Stimulus Watch: Your Input Solicited

The folks who run US Budget Watch are interested in your thoughts about how best to redesign their page that watches over the fiscal (and other) stimulus.  Post your comments here.

I’ve already given them some ideas on how to organize and prioritize the data, as well as suggestions about background material that would help reach a broader readership.  More thoughts on style or substance would be greatly appreciated.  They’re on a deadline, so don’t delay.

By Simon Johnson

15 thoughts on “Stimulus Watch: Your Input Solicited

  1. I would like a graphical way to interact and “drill down” to “follow the money”. Start with a big “800 Billion”, then maybe, “Select a State”, then perhaps a google map of the state with pins on specific projects or contracts that I can click on to learn more – as much as is publicly available.

    So, for example, I start with the huge national pot that maybe divides into “money not allocated”, “money allocated but not yet spent”, and “money spent”. I can go into “money spent”, and click on, say, Ohio. A bunch of tabs show up including one over Columbus which says something like “X million dollars on April 1st for a year’s total compensation package for 25 policemen. Recipients X,Y,Z. Relevant stimulus bill subsection 123(a)(i)”, policemen fired anyway on July 1st while city kept the cash, and so forth. You get the idea.

    Having as detailed as database as possible that captures the final wallet that each dollar of the stimulus, bailouts, and so on falls into will be a highly useful way for analysts, scholars and members of the public to perform their own watchdog and oversight functions. Congress is, apparently, too swamped with other major legislative initiatives to do it.

    It will also help reduce the enormous temptation of political corruption in the distribution of these funds. Imagine if there had been a public “Members of Parliament residence expense accounts” internet database in the UK. Perhaps a few less moat cleanings might have occurred at taxpayer expense.

  2. An alternate graphical interface would be ideal. I believe most people are put off by large tables. I would look at data organization and informatics as many websites are now doing. Take a look or even Google Analytics tables. It is the same data just re-sliced to provide different ways of looking at it. On the back end the data still exists in the same manner tables. But to the the layman they can now start to look at it in ways that are far more exciting than a four foot long spread sheet.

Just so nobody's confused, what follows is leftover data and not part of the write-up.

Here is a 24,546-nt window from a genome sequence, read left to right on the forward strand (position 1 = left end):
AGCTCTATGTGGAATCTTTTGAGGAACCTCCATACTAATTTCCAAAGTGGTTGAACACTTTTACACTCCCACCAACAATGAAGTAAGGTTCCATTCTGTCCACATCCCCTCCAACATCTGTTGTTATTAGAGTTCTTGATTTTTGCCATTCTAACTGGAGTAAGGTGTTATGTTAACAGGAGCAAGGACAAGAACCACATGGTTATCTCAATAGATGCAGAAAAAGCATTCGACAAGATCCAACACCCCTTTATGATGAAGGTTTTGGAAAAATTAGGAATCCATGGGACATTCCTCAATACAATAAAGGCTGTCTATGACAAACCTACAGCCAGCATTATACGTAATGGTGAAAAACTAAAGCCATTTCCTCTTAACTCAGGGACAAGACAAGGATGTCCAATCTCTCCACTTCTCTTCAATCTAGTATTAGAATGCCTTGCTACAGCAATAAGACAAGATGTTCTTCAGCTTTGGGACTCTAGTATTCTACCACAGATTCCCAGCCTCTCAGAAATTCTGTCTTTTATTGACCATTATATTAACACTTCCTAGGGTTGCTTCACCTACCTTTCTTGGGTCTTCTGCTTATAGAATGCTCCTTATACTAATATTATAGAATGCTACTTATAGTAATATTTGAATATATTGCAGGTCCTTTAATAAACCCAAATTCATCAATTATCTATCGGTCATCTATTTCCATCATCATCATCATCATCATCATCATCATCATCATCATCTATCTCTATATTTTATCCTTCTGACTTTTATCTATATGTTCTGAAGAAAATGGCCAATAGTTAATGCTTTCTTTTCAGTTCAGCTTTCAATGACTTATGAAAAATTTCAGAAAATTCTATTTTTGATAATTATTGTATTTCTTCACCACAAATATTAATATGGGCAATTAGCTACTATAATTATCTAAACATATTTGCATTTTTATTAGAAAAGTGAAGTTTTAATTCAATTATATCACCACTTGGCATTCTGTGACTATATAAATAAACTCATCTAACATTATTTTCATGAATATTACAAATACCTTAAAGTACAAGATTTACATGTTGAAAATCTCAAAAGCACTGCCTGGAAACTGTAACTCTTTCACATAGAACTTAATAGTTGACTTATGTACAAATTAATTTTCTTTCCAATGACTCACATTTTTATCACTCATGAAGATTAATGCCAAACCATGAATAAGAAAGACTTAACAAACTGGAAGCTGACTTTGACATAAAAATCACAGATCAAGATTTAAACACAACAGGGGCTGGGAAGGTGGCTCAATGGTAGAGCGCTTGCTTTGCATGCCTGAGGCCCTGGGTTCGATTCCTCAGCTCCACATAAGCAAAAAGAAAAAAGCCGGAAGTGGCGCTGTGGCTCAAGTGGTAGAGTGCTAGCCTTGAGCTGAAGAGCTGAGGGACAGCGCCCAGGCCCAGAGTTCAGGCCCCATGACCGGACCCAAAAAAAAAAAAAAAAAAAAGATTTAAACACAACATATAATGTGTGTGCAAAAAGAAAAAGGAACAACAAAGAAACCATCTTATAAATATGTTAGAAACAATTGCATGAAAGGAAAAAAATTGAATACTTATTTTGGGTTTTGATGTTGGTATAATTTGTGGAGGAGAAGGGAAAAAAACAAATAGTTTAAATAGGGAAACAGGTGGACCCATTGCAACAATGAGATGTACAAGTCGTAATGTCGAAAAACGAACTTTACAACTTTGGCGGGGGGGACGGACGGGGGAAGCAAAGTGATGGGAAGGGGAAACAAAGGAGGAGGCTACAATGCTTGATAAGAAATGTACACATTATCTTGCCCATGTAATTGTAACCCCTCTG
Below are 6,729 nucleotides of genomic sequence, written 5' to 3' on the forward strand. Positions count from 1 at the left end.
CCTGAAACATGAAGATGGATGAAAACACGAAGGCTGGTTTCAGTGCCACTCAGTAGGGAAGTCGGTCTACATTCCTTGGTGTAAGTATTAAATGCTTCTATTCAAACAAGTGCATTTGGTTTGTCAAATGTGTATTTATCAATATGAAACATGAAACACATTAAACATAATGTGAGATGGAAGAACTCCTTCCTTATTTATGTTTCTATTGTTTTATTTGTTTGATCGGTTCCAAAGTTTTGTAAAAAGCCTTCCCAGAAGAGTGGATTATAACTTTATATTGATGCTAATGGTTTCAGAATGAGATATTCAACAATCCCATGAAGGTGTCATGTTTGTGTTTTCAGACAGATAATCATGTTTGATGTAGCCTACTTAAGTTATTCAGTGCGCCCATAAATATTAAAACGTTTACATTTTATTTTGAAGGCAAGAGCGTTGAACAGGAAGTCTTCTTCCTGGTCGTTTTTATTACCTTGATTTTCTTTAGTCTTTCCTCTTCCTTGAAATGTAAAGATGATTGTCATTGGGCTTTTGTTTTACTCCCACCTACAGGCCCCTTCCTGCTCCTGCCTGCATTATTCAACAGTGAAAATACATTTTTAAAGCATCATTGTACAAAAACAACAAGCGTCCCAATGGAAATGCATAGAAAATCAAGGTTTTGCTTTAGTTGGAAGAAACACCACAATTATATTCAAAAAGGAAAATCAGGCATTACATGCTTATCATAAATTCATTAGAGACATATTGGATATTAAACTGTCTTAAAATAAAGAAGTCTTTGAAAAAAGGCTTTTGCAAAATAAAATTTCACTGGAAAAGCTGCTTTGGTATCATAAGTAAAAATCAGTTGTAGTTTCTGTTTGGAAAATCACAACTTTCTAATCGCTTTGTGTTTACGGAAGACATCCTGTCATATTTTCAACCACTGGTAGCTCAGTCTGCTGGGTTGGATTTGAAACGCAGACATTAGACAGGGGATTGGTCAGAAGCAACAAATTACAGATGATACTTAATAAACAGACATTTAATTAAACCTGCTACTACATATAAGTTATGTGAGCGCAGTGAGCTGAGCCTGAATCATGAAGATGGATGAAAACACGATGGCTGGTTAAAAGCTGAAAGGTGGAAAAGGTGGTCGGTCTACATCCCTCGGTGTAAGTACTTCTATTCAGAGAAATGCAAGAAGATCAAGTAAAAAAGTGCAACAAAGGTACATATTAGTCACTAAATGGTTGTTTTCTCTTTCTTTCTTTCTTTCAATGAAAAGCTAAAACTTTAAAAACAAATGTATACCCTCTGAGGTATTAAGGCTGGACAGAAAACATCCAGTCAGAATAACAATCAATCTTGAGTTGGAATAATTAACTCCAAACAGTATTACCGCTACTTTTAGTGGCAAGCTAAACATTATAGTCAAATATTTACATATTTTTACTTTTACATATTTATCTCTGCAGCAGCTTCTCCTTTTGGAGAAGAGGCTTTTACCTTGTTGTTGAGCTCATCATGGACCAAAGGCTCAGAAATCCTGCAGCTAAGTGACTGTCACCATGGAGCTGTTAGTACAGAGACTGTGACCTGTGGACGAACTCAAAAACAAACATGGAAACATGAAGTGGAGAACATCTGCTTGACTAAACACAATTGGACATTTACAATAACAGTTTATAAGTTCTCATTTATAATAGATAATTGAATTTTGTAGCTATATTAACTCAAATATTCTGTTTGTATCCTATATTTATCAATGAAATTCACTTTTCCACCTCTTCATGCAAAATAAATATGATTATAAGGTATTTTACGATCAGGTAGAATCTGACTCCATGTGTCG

It would be brilliant to pair up with the Sunlight labs community. Their goal is the same, getting the information out to the people in the most digestible format possible.

  3. Thanks for the good ideas. Note that input is being solicited by the Committee for the Responsible Federal Budget about their site tracking federal government action, not the site run by the Mercatus Center at George Mason University, which gets into local and state projects.

    This is the site that provided info to The Washington Post noted in “US to Help Investors Buy Bank Assets”:

    “The idea is that banks are unwilling to lend money in part because they fear further losses on past loans now stuck on their books. Government officials said they hope that introducing new buyers will help set a floor for asset prices and stabilize the broader financial system by removing troubled assets from financial firms.

    But the initiative leaves the Treasury’s financial rescue fund nearly tapped out, and with a hostile environment in Congress, administration officials are worried that they might be unable to get more money.

    If the Treasury uses the full $100 billion, it would leave only $12 billion uncommitted from the $700 billion financial rescue package that Congress approved in early October, according to tabulations by the Committee for a Responsible Federal Budget. In turn, that would leave Geithner with few options to provide emergency capital if a major financial firm finds itself on the verge of failure or the “stress tests” now being conducted on large banks reveal an urgent need.”

  4. Get rid of the cycling photographs of people’s faces – they are meaningless and distracting. Indeed, get rid of all of those names – put them in a link or a separate page on supporters/committee. That list serves nothing but ego. It is awful page design on so many levels, and decreases viewer stay time.